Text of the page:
Linked by Eugenia Loli on Wed 24th Sep 2003 01:45 UTC
Slackware, Slax For almost a week now, I've been using Slackware 9.1 (RC-1 released today), and I am having a blast. Slackware doesn't have more than 6-8% of the Linux market these days, but it used to be one of the most-used distros back in the day. Today, many think of Slackware as a true classic, a thought that is often accompanied by a feeling that Slackware is not a user-friendly or an uber-modern Linux distribution. There is some truth in that statement, but there is always the big "But". Read on for our very positive experience with Slackware 9.1-pre. Update: In less than 24 hours since the RC-1, Slackware 9.1 RC-2 is out.
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Slack reviewed by biased, cont.
by Algol on Wed 24th Sep 2003 15:47 UTC

About dependancies:
skaeight, you know that ./configure is a way of handling dependancies, right? Even though it is at a development level, looking for header files and the like, it still checks if you have the packages needed to build the software.

When you build software, you link the binary to libraries to use functions within them. You don't distribute all libraries that you've linked your software against because it would be reduntant, it would mean that every gnome software would have to be bundeled with the gnome libraries, glibc, etc. Instead you have packages that contain these libraries, so that you only have to install them once.

These dependancies doesn't have much to do with RPM or deb but they are inherent in the way one makes software on the linux platform. The differance is that mandrake and debian lets a piece of software work out what other packages needed to install, while slack lets the user fetch whatever is necessary.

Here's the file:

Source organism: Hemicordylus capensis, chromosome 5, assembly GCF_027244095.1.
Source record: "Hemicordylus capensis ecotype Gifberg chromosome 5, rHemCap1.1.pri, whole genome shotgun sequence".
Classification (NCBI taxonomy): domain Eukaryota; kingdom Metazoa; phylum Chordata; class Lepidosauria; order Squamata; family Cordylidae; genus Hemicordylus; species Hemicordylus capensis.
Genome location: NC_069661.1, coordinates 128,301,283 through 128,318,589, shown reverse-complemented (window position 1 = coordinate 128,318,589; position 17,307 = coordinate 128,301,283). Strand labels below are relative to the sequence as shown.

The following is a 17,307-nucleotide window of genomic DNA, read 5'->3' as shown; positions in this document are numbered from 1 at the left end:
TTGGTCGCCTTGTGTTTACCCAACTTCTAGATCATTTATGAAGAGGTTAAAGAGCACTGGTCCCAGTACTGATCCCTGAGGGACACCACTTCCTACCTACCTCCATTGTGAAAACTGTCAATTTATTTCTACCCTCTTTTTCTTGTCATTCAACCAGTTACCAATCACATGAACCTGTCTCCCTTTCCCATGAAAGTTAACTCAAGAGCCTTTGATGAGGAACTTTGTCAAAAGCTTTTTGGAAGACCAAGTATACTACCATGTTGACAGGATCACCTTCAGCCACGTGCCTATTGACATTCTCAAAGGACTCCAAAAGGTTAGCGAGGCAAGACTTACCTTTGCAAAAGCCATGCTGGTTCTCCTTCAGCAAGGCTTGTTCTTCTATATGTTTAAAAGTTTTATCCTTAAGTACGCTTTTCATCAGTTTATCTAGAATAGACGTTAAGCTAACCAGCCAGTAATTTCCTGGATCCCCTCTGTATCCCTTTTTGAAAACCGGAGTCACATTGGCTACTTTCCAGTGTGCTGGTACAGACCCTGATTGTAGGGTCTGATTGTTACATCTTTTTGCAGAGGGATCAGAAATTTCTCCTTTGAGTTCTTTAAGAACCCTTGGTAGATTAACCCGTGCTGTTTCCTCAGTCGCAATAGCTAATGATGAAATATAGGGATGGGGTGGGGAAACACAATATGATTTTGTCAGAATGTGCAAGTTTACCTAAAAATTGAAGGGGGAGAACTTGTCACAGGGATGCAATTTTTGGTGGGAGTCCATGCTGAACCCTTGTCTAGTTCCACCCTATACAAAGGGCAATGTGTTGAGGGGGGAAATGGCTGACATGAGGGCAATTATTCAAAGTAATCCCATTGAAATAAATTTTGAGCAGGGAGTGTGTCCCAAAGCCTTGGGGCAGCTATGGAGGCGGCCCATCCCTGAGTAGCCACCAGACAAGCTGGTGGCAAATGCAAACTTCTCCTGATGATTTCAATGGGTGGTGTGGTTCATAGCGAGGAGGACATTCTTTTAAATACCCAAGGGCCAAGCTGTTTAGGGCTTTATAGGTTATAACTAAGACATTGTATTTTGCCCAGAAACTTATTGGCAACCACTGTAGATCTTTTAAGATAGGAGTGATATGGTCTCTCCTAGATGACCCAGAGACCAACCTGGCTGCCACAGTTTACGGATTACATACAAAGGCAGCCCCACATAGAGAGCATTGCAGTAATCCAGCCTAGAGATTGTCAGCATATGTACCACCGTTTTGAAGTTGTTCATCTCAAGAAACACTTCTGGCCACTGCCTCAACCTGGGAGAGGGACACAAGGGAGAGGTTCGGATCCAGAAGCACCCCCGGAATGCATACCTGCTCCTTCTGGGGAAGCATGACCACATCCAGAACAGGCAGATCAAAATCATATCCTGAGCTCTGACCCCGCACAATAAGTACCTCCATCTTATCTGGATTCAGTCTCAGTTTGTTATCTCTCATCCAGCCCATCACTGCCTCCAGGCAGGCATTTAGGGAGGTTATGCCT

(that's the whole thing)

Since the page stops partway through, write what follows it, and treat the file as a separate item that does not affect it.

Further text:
About locked within the rpm database.
One is not locked with the pre-packaged system with an rpm or deb based distro anymore than a slack user is. I can download and compile gnucash on my mandrake system if I wanted, now urpmi gnucash is all i need to do.

There are also simple commands that let you rebuild you database incase you have destroyed it.


As for configuration, you cannot deny the fact that sometimes software is needed to configure software, like the XFree config that slack uses. If you were against that, then you would always write every configuration file from scratch in vi. Many distros have improved upon these configuration software and put in autodetection etc. This is not a BAD (tm) thing. This is mainly because after this software has terminated, you can edit the configuration file it has made anyway you like. Hence, you don't lose control with good configuration software, you just make a better config file to start working upon (if you even need to work on it).

As for knowing what you're building:
I agree with you. If you can substitute for the dependancy-resolving software, good for you. My question is merely that how can the lack of such features make it the best distro on the face of the earth? Reviews like this makes friends of mine, who have very little linux experience, call me when they have problems installing gaim. If you know exactly what you want to do, and you want to do it by hand, then slack is maybe the best distro, but for most other things, mandrake and debian are legues ahead of slack.

As for the need of administrators:
Yes, they are needed, but to what extent they should be needed is another issue. Should one need a certified admin just to install a piece of software? Sure it is fun to say that you have done it the hard way, and that you've mastered linux, but is it really necessary? By the same logic it would be a good thing to write the whole system by yourself.